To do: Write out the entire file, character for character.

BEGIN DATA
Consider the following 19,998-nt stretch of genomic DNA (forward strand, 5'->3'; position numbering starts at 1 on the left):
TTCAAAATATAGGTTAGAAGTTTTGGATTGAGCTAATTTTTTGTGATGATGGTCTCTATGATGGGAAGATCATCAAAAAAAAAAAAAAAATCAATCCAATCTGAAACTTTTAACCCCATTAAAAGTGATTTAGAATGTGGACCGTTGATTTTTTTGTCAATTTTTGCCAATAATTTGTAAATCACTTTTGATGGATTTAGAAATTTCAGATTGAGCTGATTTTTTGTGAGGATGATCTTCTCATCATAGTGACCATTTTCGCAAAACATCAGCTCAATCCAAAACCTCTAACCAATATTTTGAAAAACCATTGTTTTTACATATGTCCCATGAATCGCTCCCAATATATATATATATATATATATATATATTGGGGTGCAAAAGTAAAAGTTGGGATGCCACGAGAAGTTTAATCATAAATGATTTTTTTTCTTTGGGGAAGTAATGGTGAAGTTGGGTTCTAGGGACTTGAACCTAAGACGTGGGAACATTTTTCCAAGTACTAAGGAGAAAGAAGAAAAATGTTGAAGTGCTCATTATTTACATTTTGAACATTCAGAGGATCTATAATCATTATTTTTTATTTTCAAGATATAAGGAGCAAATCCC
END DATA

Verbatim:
Consider the following 19,998-nt stretch of genomic DNA (forward strand, 5'->3'; position numbering starts at 1 on the left):
TTCAAAATATAGGTTAGAAGTTTTGGATTGAGCTAATTTTTTGTGATGATGGTCTCTATGATGGGAAGATCATCAAAAAAAAAAAAAAAATCAATCCAATCTGAAACTTTTAACCCCATTAAAAGTGATTTAGAATGTGGACCGTTGATTTTTTTGTCAATTTTTGCCAATAATTTGTAAATCACTTTTGATGGATTTAGAAATTTCAGATTGAGCTGATTTTTTGTGAGGATGATCTTCTCATCATAGTGACCATTTTCGCAAAACATCAGCTCAATCCAAAACCTCTAACCAATATTTTGAAAAACCATTGTTTTTACATATGTCCCATGAATCGCTCCCAATATATATATATATATATATATATATATTGGGGTGCAAAAGTAAAAGTTGGGATGCCACGAGAAGTTTAATCATAAATGATTTTTTTTCTTTGGGGAAGTAATGGTGAAGTTGGGTTCTAGGGACTTGAACCTAAGACGTGGGAACATTTTTCCAAGTACTAAGGAGAAAGAAGAAAAATGTTGAAGTGCTCATTATTTACATTTTGAACATTCAGAGGATCTATAATCATTATTTTTTATTTTCAAGATATAAGGAGCAAATCCC